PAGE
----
I arrived at the top at 1130z, a little earlier than planned, so had some lunch and set up my standard 40m/20m linked inverted-V. I wanted to be certain to activate the summit and qualify for points before mucking about with unknown wire!

Aware that it was QSB o’clock, I called CQ on 40m and quickly worked Allen @2E0AGB and @G0FEX, Ken. Then nothing. I always try 40m though, as it gives the rest of British Isles lads and lasses a chance.

I then unlinked for 20m and proceeded to work 13 stations, with best DX being @EA7GV , 2200km to the south. QSB evident, but not so bad on 20m.

I should say at this point that I was using the KX2 and running 10 watts.


Time for the toilet bag to come out. Weighing 1.5kg, including the bag and winders, this really is a heavy duty piece of kit. I reckon you could jump start a car wit the wires! The combined weight of the elevated balun and wire was bending my spider pole a bit, but it was a still day, no no real risk of failure. I left the last link undone, setting the antenna for 17m. As a side note, I only noticed (thanks to bright sunlight) that the bag was penned with, “10/12/15/17/30 multiband dipole”. I must go back and see if I can get it to tune on 12m.

Decent 4G allowed me to re-spot for the third time and over a matter of 15 minutes, I worked F5JKK, SA4BLM/p on SM/DA-048, DL2MX, S57MS/p on S5/CP-019, IK2LEY and OE6GND. The audio sounded different on this band. It could have been QSB, but as I’m ashamedly a complete novice on 17m - it could just be the way the band works with E’s? Answers on a postcard please.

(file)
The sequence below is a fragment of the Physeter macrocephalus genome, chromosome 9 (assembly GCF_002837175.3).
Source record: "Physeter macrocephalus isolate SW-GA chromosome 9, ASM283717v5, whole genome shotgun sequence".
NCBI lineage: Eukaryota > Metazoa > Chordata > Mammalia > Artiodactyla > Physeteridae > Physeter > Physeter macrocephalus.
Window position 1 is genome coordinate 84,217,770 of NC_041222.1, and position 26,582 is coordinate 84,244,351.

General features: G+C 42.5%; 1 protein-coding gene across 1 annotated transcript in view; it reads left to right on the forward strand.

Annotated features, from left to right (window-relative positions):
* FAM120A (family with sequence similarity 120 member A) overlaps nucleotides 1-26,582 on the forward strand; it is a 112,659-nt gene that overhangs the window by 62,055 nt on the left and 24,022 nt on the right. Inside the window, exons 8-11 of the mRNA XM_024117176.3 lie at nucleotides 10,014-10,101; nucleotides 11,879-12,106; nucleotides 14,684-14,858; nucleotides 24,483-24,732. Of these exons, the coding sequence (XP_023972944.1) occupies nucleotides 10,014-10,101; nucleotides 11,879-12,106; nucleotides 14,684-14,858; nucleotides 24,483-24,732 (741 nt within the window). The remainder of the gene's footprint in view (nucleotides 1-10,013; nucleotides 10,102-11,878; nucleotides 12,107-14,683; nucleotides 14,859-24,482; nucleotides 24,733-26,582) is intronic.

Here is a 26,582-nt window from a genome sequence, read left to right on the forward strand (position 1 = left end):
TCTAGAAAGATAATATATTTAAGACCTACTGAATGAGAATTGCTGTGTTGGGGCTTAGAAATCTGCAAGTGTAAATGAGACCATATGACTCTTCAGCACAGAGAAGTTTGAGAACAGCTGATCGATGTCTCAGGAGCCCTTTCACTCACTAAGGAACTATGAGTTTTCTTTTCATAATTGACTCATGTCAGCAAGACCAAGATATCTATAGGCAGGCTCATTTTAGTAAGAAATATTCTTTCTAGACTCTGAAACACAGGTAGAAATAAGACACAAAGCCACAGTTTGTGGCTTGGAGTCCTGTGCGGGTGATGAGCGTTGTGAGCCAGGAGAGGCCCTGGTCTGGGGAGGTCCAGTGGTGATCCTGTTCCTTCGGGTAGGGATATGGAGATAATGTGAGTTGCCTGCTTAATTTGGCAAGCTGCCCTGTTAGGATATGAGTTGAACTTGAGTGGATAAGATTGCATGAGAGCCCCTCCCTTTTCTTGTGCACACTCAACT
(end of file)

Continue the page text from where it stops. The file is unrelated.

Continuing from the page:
Summit time over and aware that I’d already consumed 3l of water, had none left and it was now baking hot, I made my retreat down the same route I ascended. Well almost.

Starting to descent. Ben Macdui GM/ES-001 in the distance

The problem with convex summits is locating the ascent route. I saw a marker cairn near the steeper section and followed this down. I ended up running scree for 200m, which wasn’t much fun. However, I was rewarded with a different view at the bottom of the screes.

Cotton Grass

The single track bike ride back to Derry lodge was exhilarating (see video) and I was back at the car park within 2 hours of leaving the top, somewhat sweaty, but having had a great day on the hill, an enjoyable activation and having ridden some of the best singletrack I’ve been on for some time.